Often, things correlate together with different degrees. For example, following a recipe and having a delicious dish have a higher correlation than the weather example above. This correlation degree is called the *correlation coefficient.*

When the correlation coefficient is 1, that means the two events are very correlated, where if it is 0.9, then the events are weakly correlated. The coefficient can also be negative. In this case, the relation between the events is the opposite. For example, if you eat well, your chances of getting ill will decrease.

Finally, you must always remember correlation doesn’t mean causation.

We already said that a model is a relationship between variables. We also mentioned what parametric and nonparametric models are. Another way to describe models is how much they fit the data they are being applied to.

Overfitting happens when your model considers too much information about that data. So, you end up with an overly complex model and difficult to apply to different training data.

The opposite of overfitting is underfitting. Underfitting happens when the model doesn’t have much information about the data. In this case, you end up with a poorly fitted model.

One of the skills you will need to learn as a data scientist is how to find the middle ground between overfitting and underfitting.

Cross-validation is a way to evaluate the model’s behavior when asked to learn from a dataset different from the training data used to build it. This is a big concern for data scientists because your model will often have good results on the training data but end up with so much noise when applied to real-life data.

There are different ways to apply cross-validation on a model; the three main ways strategies to do so are:

**The holdout method**where the training data is divided into two sections, one to build the model and one to test it.**The k-fold validation**is an improvement on the 1st method. Instead of dividing the data into two sections, the data will be divided into k sections to reach higher accuracy.**The leave-one-out cross-validation**here is the extreme case of the k-fold validation. k here will be the same number of data points in the dataset being used.

A hypothesis, in general, is an explanation for some event. Often, hypotheses are made based on previous data and observations. A valid hypothesis is one that can be tested with results, either true or false.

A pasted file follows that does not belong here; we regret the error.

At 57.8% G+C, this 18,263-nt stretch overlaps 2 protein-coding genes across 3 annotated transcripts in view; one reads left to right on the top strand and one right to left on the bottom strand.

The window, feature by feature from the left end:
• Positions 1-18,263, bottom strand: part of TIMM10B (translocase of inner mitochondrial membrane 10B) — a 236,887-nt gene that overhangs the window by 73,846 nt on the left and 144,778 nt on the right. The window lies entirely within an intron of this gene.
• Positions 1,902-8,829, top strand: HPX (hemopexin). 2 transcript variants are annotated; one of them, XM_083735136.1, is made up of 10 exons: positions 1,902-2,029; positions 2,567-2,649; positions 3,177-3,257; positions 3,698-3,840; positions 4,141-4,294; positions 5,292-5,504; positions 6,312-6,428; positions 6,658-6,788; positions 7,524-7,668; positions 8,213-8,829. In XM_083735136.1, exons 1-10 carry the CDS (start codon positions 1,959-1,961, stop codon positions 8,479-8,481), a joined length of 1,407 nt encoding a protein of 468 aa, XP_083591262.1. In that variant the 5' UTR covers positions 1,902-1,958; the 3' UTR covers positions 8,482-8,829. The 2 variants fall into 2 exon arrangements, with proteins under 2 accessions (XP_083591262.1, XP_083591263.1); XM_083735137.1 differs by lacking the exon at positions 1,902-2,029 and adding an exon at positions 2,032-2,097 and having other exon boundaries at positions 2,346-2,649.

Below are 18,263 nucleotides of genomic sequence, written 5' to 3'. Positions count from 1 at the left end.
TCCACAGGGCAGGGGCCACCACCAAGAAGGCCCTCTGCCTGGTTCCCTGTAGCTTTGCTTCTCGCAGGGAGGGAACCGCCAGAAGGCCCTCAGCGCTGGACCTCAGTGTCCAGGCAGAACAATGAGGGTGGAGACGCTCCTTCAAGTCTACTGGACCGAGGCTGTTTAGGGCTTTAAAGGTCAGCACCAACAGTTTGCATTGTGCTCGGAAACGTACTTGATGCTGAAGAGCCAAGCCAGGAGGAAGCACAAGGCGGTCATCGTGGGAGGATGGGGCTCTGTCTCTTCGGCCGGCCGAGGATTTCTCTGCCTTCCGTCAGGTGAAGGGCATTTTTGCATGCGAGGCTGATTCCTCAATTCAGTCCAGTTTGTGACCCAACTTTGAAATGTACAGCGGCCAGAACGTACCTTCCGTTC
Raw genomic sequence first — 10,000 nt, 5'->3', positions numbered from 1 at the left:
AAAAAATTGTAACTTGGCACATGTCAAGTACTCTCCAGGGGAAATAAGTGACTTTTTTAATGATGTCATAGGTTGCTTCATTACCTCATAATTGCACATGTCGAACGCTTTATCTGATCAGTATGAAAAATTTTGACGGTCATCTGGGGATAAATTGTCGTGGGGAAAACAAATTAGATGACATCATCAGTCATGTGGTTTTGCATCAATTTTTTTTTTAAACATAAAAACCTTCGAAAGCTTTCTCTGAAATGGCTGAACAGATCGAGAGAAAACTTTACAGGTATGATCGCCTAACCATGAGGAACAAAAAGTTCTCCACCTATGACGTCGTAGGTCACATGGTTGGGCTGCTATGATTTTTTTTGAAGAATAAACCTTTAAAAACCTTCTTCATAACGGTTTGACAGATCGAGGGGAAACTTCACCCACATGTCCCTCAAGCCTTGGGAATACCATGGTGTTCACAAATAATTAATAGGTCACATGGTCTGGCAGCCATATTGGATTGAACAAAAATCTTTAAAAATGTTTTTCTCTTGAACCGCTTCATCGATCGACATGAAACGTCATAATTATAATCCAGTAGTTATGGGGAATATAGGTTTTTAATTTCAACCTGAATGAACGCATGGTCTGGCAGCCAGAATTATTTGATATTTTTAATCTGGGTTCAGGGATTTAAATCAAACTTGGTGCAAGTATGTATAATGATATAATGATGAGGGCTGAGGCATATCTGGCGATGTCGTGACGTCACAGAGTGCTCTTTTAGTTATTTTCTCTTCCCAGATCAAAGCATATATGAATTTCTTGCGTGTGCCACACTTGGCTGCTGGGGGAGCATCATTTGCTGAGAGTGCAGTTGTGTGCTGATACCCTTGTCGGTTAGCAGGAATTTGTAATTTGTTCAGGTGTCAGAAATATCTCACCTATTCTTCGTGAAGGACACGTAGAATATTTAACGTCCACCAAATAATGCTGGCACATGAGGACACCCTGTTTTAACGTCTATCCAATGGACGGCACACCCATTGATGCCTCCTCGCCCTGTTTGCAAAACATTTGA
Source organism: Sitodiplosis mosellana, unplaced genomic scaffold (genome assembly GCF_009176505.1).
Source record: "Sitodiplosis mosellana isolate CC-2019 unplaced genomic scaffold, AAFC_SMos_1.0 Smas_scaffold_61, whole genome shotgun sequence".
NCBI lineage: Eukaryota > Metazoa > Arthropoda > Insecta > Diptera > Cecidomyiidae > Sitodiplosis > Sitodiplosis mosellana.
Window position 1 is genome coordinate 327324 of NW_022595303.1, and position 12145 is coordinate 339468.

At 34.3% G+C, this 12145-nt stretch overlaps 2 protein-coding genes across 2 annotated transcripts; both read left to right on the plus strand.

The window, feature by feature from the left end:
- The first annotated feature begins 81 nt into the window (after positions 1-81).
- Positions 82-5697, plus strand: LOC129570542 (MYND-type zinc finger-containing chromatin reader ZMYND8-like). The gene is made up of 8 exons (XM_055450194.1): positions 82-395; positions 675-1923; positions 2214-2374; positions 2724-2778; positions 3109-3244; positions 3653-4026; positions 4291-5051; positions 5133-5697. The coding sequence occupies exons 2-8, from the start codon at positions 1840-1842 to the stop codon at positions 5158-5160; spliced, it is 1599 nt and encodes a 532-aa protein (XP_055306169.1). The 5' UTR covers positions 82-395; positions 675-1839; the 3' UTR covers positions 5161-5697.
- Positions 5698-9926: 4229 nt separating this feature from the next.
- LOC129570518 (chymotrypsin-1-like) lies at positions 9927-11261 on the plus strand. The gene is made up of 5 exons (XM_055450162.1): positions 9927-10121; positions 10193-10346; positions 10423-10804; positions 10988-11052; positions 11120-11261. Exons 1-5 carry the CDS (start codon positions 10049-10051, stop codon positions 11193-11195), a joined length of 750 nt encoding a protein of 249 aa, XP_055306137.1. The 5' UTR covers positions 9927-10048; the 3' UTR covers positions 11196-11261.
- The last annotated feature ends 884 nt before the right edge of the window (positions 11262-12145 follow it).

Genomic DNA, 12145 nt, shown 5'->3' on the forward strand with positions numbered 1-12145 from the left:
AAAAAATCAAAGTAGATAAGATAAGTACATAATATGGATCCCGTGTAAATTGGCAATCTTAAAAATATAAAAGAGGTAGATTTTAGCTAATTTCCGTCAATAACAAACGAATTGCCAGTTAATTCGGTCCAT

In statistics, a hypothesis must be falsifiable. That means we can test any hypothesis to determine whether it’s valid or not. In machine learning, the term hypothesis refers to candidate models that can be used to map the model’s inputs to the correct and valid output.

Outlier is a term used in data science and statistics to refer to an observation that lies an unusual distance from other values in the dataset. The first thing every data scientist should do when given a dataset is deciding what is considered usual distancing and what’s unusual.

An outlier can represent the different things in the data; it could be noise that occurred during the collection of the data or a way to spot rare events and unique patterns. That’s why outliers shouldn’t be deleted right away; rather, it should be understood and investigated.

Data science is one of the rapidly developing fields. In my opinion — and other experts — it is not going anywhere anytime soon. Our data-dependency is growing with each passing day. When there’s data to mine, analyze, and use to make the world a better place, the need and demand for capable data scientists will continue to rise.

One of the most challenging aspects of joining a new field is learning its lingo. The terms are often used, and what do they actually mean. Not just their meaning, but also how to use these techniques to build a solid data science project.

In this article, I went through what — I think — are 10 data science terms that every data scientist should know its meaning and when to use it and how the meaning changes based on the context and the project being built.

The only way to master the lingo is to build different projects, being consistent and motivated. Eventually, the lingo will be like second nature to you.